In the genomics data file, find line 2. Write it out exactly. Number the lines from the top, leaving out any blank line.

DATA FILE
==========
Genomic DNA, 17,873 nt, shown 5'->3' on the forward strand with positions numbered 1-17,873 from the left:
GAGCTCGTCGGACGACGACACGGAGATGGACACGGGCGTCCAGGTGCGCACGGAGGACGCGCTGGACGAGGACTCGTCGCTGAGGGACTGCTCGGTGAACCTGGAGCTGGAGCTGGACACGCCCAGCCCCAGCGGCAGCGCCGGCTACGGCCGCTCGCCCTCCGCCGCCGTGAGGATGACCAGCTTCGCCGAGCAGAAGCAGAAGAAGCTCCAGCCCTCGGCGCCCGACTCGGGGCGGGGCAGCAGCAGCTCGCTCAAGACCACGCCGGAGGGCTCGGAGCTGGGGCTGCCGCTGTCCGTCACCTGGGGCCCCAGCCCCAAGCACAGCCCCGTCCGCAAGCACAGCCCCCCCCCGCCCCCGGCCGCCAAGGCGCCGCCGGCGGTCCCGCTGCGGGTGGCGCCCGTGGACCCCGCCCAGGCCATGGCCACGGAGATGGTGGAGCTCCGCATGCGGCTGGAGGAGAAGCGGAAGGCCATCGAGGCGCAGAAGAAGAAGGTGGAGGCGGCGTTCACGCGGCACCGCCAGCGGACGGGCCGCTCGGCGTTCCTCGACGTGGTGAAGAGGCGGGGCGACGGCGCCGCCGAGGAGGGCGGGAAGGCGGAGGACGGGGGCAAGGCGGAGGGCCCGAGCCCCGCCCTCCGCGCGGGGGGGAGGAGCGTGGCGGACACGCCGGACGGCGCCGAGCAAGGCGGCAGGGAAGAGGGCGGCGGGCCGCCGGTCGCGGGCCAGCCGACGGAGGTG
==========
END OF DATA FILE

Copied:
GAGCTCGTCGGACGACGACACGGAGATGGACACGGGCGTCCAGGTGCGCACGGAGGACGCGCTGGACGAGGACTCGTCGCTGAGGGACTGCTCGGTGAACCTGGAGCTGGAGCTGGACACGCCCAGCCCCAGCGGCAGCGCCGGCTACGGCCGCTCGCCCTCCGCCGCCGTGAGGATGACCAGCTTCGCCGAGCAGAAGCAGAAGAAGCTCCAGCCCTCGGCGCCCGACTCGGGGCGGGGCAGCAGCAGCTCGCTCAAGACCACGCCGGAGGGCTCGGAGCTGGGGCTGCCGCTGTCCGTCACCTGGGGCCCCAGCCCCAAGCACAGCCCCGTCCGCAAGCACAGCCCCCCCCCGCCCCCGGCCGCCAAGGCGCCGCCGGCGGTCCCGCTGCGGGTGGCGCCCGTGGACCCCGCCCAGGCCATGGCCACGGAGATGGTGGAGCTCCGCATGCGGCTGGAGGAGAAGCGGAAGGCCATCGAGGCGCAGAAGAAGAAGGTGGAGGCGGCGTTCACGCGGCACCGCCAGCGGACGGGCCGCTCGGCGTTCCTCGACGTGGTGAAGAGGCGGGGCGACGGCGCCGCCGAGGAGGGCGGGAAGGCGGAGGACGGGGGCAAGGCGGAGGGCCCGAGCCCCGCCCTCCGCGCGGGGGGGAGGAGCGTGGCGGACACGCCGGACGGCGCCGAGCAAGGCGGCAGGGAAGAGGGCGGCGGGCCGCCGGTCGCGGGCCAGCCGACGGAGGTG